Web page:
I am very much a beginner to chess and have been clueless in my past matches. I feel like I'm either making a move just to protect any of my pieces at that moment or make a move to simply knock my opponent's piece; which is certainly not the right way to play chess.

I recently played a match in Lichess which ended up being a stalemate. I have a couple of questions with this...

[fen "5k2/6p1/6p1/r2p4/4p3/1K2n3/3q4/8 b - - 0 1"]

I was playing with the black pieces and this was how it ended:

i) How exactly is the match concluded to be a stalemate?

ii) Being a beginner, I obviously find it difficult to checkmate the opponent... even though in this particular match, I seemed to have the upper hand with so many of my pieces in the board. At this particular step which I have attached below, my mind tells me that I could have somehow used the rook and knight to give a checkmate. What are some moves to give checkmate as I'm having a tough time figuring it out myself?

[fen "5k2/6p1/3p2p1/7r/1K2p3/4n3/3q4/8 b - - 0 1"]
  • 5
    Stalemates like this are very common among beginners, particularly when you have a lot of pieces on the board against a lone king. In such a position, there's no risk of losing, and you'd still have a winning position even if you blundered most of your pieces away, so avoiding stalemate should be your primary concern. The simplest way to avoid stalemate in endgames like this is to put the enemy's king in check with every move--or at least, if you're going to play a move that isn't check, make sure the king will have a safe square to move to so that it's not stalemate. Jul 31 at 21:10
  • With a rook and queen (or two rooks) the most typical checkmating pattern is called "ladder mate". I'll let you google it for yourself, but basically you alternate the two pieces to drive the king to the edge of the board. Here, you have a textbook ladder mate if you first play Rh1 and then follow with Rc1, Qb1, Ra1 - checkmate. White has no option but to go one file towards the edge with each move.
    – CompuChip
    Aug 1 at 7:17
  • @RaviFernando: Have to tell an incident from Linkes-Rechtes Alsterufer (the giant youth tournament in my city). A little girl was chasing the enemy king with three queens, always checking. Any random checking move would have been mate, except the one she chose. For twenty moves or so. Then she finally changed her strategy and of course the first non-check was stalemate. Spectators (lulz were had) desperately kept a deadpan face for to not heap insult onto injury. And her trainer surely will have tought her the "Treppenmatt" on the next occasion. Aug 1 at 8:25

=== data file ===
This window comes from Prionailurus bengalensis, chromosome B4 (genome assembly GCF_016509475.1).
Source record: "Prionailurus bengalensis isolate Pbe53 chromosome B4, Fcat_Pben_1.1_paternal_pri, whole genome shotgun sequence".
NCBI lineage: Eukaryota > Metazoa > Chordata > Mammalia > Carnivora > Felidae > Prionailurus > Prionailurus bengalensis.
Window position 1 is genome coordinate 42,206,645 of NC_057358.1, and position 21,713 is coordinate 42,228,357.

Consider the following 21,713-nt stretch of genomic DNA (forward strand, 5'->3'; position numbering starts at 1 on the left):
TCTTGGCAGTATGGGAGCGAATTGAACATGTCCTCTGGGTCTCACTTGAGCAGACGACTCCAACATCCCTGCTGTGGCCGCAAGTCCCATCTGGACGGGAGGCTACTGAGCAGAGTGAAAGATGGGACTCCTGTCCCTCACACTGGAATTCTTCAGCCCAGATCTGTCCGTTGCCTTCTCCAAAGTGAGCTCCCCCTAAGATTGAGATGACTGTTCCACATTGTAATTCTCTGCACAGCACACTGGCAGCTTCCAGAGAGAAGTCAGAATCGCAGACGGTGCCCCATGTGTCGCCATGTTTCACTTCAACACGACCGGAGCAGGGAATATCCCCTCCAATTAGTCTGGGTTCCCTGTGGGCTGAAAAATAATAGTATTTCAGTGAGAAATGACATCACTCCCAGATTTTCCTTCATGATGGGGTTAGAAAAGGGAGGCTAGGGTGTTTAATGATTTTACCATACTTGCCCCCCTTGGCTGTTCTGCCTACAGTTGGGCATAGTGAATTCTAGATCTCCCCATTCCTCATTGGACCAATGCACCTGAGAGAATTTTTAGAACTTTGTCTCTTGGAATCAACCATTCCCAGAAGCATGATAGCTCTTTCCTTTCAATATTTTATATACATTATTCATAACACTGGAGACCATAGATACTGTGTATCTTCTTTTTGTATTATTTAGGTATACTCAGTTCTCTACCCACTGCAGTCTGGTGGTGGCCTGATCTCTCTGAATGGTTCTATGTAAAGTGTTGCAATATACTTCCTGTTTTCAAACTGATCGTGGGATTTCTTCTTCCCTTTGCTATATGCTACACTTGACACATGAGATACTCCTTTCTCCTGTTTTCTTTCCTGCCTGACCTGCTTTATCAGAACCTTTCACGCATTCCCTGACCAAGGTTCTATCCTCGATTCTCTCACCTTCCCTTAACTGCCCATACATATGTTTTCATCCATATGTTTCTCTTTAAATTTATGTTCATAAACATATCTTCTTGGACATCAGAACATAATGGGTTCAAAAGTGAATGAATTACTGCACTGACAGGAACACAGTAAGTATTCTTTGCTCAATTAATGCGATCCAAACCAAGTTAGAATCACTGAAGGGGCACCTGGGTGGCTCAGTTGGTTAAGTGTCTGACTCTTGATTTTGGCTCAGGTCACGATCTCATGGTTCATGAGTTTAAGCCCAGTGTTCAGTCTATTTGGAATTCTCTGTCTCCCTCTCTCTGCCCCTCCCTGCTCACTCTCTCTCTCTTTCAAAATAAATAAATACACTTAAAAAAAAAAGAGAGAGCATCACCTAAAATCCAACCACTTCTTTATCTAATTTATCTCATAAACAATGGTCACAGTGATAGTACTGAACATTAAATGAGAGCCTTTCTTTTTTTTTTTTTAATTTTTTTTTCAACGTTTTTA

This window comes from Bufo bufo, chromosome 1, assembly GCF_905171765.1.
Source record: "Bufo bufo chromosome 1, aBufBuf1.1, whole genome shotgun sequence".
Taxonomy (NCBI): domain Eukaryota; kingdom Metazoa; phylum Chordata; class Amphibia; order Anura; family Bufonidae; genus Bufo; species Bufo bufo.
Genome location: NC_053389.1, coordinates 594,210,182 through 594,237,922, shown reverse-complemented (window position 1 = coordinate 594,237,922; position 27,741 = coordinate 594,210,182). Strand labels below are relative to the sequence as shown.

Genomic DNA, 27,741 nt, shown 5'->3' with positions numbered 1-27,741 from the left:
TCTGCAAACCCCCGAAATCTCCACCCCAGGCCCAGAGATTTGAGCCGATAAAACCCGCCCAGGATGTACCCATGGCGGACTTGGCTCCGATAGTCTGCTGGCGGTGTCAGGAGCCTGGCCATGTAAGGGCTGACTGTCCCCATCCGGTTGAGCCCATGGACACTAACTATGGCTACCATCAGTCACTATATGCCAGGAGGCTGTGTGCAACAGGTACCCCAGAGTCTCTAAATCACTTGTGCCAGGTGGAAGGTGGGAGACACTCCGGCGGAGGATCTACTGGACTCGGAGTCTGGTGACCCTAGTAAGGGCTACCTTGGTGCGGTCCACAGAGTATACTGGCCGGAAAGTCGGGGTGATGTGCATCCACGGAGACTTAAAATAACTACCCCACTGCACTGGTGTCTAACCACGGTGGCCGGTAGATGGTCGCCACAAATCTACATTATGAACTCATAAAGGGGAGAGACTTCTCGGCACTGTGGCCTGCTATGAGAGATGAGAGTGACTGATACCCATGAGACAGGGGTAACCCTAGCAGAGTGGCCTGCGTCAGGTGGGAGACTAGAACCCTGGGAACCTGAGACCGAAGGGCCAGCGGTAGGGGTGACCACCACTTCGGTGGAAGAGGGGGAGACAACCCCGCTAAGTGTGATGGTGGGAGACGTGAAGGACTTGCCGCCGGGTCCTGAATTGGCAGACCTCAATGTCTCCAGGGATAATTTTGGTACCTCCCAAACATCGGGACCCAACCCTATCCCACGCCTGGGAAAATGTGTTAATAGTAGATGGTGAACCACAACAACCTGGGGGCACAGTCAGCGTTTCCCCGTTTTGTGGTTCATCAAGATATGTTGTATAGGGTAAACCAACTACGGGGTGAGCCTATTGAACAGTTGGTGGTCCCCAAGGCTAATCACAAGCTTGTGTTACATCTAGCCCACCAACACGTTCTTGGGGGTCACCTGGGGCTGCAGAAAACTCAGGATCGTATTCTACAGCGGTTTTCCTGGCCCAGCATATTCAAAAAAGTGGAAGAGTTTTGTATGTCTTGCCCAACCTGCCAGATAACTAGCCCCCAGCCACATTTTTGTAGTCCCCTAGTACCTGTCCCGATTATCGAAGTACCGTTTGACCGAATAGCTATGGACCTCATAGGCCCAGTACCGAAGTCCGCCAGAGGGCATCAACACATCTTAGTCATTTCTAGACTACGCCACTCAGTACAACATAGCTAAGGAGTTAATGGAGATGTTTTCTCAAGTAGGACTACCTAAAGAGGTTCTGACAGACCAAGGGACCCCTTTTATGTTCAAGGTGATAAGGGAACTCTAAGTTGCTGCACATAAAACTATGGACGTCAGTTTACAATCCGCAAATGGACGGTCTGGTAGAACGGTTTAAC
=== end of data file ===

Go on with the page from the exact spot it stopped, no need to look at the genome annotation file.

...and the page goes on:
3 Answers 3


i) How exactly is the match concluded to be a stalemate?

  1. The white king is not in check
  2. The squares a2, b2, c2, c3, b4 are covered by the queen. The king may not move there.
  3. The squares a3, a4 are covered by the rook. The king may not move there.
  4. The square c4 is covered by the knight. The king may not move there.

Hence the king is not in check and white has no legal moves. That is the definition of stalemate.

Could somebody suggest some moves to give checkmate?

Far and away the most important area for you to study as a beginner is simple endgames. Unless your opponent is kind enough to resign then that knowledge is the only way you are going to win games unless you stumble upon checkmate by chance.

Probably the simplest simple endgame is when two major pieces (rooks and queens are major pieces) combine to drive the opponent's king to the side of the board to give checkmate.

This is how it would look in the position you give -

[fen "5k2/6p1/3p2p1/7r/1K2p3/4n3/3q4/8 w - - 0 1"]
[Startflipped "1"]

1. Kb3 Rc5 2. Ka3 Qa5+ 3. Kb3 Qb6+ 4. Ka3 Ra5#

If you know these simple mates then you will know exactly what you are trying to do and will waste time going round in circles making pointless moves, risking stalemate in these kind of positions.